The EU and the US are currently the world’s largest trading blocs and, if agreed, the TTIP would be the world’s largest free-trade agreement. EU and US negotiators have repeatedly stated that they aim to make the TTIP a “gold standard” agreement, or a blueprint for future trade agreements. It is therefore of critical importance that the agreement does not undermine social or environmental objectives or the ability of governments to tackle climate change.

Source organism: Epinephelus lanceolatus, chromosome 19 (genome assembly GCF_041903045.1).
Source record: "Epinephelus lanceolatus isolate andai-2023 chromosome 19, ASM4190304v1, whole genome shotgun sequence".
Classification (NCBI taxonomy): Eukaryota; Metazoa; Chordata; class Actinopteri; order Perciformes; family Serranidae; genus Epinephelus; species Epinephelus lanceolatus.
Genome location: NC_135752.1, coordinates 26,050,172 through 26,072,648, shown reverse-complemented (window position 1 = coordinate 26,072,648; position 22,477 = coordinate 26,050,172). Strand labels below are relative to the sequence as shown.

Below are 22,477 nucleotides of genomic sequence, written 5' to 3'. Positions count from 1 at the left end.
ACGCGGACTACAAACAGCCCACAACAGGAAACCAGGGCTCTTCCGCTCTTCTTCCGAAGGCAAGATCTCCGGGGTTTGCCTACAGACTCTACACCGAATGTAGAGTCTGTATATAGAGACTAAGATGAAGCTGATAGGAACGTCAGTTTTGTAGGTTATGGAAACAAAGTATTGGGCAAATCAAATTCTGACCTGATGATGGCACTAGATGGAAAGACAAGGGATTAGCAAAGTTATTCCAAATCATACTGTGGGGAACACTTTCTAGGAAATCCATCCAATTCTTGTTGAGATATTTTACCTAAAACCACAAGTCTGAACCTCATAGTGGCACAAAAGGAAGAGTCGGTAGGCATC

In this context, the FQD (Fuel Quality Directive), the European Union’s key policy to tackle greenhouse gas emissions from transport fuels, can be seen as a showcase example of how big business and their lobby groups are using the TTIP negotiations to weaken and delay environmental regulation.
While the US officially claims that it is merely interested in transparent decision-making, letters and emails obtained through access to document requests reveal that the US has acted in concert with fossil fuel interests and has pushed behind the scenes against effective regulations to reduce the climate footprint of the Europe’s transport fuels.
More specifically, US government officials have objected to the treatment of tar sands in the FQD, as this briefing reveals.